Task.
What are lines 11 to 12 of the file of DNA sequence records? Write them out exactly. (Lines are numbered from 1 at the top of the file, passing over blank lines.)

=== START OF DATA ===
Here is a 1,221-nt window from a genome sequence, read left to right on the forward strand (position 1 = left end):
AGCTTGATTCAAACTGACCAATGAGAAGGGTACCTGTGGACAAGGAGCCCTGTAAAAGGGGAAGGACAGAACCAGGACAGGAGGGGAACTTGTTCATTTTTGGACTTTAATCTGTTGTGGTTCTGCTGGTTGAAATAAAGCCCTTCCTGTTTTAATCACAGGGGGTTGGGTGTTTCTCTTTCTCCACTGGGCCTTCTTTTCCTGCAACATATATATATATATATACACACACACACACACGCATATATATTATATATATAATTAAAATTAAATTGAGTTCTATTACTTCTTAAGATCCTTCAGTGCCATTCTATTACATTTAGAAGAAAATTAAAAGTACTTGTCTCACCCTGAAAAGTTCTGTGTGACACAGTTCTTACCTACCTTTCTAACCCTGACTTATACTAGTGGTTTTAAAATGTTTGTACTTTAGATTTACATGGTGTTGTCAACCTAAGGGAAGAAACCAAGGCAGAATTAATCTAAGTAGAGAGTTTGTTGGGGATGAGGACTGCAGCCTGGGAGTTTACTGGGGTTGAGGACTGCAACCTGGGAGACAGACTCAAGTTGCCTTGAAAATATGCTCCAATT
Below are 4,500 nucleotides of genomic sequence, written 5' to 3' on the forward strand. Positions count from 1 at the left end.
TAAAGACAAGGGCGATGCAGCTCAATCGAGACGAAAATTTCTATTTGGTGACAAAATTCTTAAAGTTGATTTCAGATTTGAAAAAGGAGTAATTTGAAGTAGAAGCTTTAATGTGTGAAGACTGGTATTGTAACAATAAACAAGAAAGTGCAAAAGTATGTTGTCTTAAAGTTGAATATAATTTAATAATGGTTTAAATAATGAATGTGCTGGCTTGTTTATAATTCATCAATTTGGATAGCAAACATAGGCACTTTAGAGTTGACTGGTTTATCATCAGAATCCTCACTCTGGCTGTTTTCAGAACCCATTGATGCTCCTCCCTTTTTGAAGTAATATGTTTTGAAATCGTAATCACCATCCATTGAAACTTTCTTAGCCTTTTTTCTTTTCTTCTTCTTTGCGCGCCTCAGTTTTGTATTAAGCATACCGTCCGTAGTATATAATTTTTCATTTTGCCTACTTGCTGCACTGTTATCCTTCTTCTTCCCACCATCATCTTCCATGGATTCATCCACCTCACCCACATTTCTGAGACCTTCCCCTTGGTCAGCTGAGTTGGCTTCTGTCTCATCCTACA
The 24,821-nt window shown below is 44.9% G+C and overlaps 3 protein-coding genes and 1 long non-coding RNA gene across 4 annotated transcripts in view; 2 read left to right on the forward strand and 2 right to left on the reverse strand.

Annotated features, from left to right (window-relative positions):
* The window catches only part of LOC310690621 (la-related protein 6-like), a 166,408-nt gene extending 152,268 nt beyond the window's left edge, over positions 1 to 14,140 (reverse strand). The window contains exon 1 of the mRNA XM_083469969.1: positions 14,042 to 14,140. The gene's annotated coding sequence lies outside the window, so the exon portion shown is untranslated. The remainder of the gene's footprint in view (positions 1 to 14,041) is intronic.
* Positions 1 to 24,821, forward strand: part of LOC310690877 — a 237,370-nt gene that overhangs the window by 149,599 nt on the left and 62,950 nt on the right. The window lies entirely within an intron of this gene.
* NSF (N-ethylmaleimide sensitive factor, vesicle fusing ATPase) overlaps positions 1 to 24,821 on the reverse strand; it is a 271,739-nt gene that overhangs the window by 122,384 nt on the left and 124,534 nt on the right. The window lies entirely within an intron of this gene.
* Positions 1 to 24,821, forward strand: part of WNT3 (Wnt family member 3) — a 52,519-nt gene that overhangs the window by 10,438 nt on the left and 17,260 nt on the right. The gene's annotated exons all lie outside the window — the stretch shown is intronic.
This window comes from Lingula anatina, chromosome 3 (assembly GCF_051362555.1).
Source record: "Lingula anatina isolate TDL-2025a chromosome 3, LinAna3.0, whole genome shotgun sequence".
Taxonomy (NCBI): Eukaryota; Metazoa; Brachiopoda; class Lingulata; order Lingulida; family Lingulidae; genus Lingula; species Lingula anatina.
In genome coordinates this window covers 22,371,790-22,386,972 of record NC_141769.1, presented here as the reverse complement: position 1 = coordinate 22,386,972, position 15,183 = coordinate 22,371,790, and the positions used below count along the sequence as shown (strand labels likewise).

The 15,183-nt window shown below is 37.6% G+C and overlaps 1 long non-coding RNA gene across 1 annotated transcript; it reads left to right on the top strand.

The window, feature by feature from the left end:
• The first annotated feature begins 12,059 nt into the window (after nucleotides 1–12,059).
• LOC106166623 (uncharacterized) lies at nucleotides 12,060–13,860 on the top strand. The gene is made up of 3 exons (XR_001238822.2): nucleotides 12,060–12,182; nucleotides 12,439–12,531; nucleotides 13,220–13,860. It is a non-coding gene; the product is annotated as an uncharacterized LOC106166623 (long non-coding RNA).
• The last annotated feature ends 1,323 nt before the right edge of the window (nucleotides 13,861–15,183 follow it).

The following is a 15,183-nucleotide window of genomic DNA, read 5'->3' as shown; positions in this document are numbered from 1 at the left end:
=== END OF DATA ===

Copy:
This window comes from Lingula anatina, chromosome 3 (assembly GCF_051362555.1).
Source record: "Lingula anatina isolate TDL-2025a chromosome 3, LinAna3.0, whole genome shotgun sequence".